AI’s bottleneck isn’t about tech, but something else. Katherine Steiner-Dicks reports
When it comes to reading comprehension, speech recognition and image identification, artificial intelligence (AI) or more specifically language models and algorithms are outpacing humans when it comes to collecting data and piecing it together in a coherent way.
However, any company that thinks it can rely on AI to replace human brain power and ingenuity will be left behind and its data outdated.
When did AI start matching human performance?
Below is a table of when AI started matching human performance across all eight skills. As you’ll see not all areas are matched and unless new data is created by humans and driven effectively and ethically by developers, AI data will become outdated.
|SQuAD 1.1, 2.0
|Grade School Math
In a Visual Capital report, it discusses that some AI benchmarks could be rendered obsolete in just a couple of years if newer databases are not being updated with new and relevant data points. “This is why AI models technically haven’t matched human performance in some areas (grade school math and code generation) yet—though they are well on their way,” said the report.
The same report suggests that a key problem for AI developers is that their models “keep beating benchmark databases devised to test them, but still somehow fail real-world tests.”
“Since further computing and algorithmic gains are expected in the next few years, this rapid progress is likely to continue,” said Visual Capitalist. “However, the next potential bottleneck to AI’s progress might not be AI itself, but a lack of data for models to train on.”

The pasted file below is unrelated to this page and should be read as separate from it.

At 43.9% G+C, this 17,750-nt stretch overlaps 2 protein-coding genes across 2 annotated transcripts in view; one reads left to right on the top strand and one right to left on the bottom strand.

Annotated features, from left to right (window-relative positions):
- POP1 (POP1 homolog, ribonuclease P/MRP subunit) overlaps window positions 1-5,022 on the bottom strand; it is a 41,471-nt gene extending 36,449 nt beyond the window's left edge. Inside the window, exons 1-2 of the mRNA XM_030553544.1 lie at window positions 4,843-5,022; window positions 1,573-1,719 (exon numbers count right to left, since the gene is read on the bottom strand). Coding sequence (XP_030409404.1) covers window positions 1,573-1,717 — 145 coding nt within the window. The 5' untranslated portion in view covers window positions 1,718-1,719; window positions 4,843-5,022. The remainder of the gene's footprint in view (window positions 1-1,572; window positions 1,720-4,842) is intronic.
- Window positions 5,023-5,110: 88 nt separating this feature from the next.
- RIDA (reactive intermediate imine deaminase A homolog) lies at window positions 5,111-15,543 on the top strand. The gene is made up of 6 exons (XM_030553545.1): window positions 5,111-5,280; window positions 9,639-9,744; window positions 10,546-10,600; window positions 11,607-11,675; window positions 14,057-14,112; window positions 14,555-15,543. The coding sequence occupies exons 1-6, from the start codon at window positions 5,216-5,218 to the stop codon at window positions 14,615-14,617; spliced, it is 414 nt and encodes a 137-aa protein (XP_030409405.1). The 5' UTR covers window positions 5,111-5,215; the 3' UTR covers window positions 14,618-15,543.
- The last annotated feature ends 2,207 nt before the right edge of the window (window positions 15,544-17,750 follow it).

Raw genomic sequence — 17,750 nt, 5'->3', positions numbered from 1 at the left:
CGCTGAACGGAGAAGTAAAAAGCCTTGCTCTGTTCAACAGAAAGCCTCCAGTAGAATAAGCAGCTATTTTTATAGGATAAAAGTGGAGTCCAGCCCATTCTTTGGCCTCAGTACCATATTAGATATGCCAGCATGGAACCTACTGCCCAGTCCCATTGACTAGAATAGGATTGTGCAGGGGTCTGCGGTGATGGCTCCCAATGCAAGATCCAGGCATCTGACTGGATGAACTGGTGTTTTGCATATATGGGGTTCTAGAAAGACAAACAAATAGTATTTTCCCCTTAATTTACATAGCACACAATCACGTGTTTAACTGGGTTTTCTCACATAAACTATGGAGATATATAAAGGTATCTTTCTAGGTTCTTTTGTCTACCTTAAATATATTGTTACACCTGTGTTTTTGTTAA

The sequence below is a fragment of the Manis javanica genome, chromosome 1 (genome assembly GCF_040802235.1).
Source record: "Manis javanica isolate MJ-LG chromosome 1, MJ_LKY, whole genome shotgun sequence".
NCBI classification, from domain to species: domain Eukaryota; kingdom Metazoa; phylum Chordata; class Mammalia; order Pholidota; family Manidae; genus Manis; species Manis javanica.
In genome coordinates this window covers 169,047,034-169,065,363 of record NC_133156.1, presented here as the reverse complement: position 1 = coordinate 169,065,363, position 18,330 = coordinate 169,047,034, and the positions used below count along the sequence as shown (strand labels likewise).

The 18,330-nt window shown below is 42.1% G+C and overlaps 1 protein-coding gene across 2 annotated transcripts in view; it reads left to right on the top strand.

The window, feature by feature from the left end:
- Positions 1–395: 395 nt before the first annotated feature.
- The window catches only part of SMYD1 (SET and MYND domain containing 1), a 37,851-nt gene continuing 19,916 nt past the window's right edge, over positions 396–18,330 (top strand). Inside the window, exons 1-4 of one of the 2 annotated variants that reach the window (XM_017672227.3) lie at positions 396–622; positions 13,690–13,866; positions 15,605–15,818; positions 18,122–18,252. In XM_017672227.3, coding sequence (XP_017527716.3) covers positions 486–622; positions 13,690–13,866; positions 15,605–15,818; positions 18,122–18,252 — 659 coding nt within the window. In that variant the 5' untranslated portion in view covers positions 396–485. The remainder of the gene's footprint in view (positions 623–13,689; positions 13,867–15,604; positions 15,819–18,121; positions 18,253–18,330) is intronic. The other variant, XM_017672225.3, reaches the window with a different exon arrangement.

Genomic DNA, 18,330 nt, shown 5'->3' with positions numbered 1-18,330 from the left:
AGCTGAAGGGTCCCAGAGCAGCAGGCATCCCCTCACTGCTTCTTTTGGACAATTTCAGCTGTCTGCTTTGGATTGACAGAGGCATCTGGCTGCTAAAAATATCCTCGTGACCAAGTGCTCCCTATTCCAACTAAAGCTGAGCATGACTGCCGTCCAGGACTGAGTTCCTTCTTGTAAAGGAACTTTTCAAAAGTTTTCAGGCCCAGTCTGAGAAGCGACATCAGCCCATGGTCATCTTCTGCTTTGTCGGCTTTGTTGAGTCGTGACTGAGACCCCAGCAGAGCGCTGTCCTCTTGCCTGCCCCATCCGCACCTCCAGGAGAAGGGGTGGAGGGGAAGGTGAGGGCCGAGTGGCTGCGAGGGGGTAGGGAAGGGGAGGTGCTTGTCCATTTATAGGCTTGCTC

When fresh data is no longer created, AI becomes obsolete.
Here are skills IT contractors should develop to avoid AI bottlenecks
- Data engineering: AI systems rely on large amounts of data to train and function effectively. IT contractors with data engineering skills will be in high demand to help businesses collect, clean, and prepare data for AI use.
- Machine learning: IT contractors with machine learning skills will be able to develop and deploy AI models that can solve real-world problems. This is a rapidly growing field with many opportunities for IT contractors.
- Natural language processing: Natural language processing (NLP) is a field of computer science that deals with the interaction between computers and human (natural) languages. IT contractors with NLP skills will be able to develop AI systems that can understand and generate human language.
- Computer vision: Computer vision is a field of computer science that deals with the extraction of meaningful information from digital images or videos. IT contractors with computer vision skills will be able to develop AI systems that can see and understand the world around them.
- Ethical AI: As AI becomes more pervasive, it is important to ensure that it is used in an ethical and responsible way. IT contractors with ethical AI skills will be able to help businesses develop and deploy AI systems that are fair, unbiased, and transparent.
In addition to these technical skills, IT contractors should also develop strong communication and problem-solving skills. These skills will be essential for collaborating with stakeholders and overcoming the challenges that inevitably arise when deploying AI systems. Read our special report on this topic here.
Who will be hiring IT contractors?
By developing these skills, IT contractors can position themselves as valuable assets to businesses that are looking to leverage AI to improve their operations and achieve their goals. One place to find potential hiring companies looking to enhance AI is private equity-backed businesses.
Especially those with investors in the tech fund space. Keep a look out for investor press releases to see where and how they are hoping to integrate AI or operational efficiencies, both of which will require highly skilled IT contractors.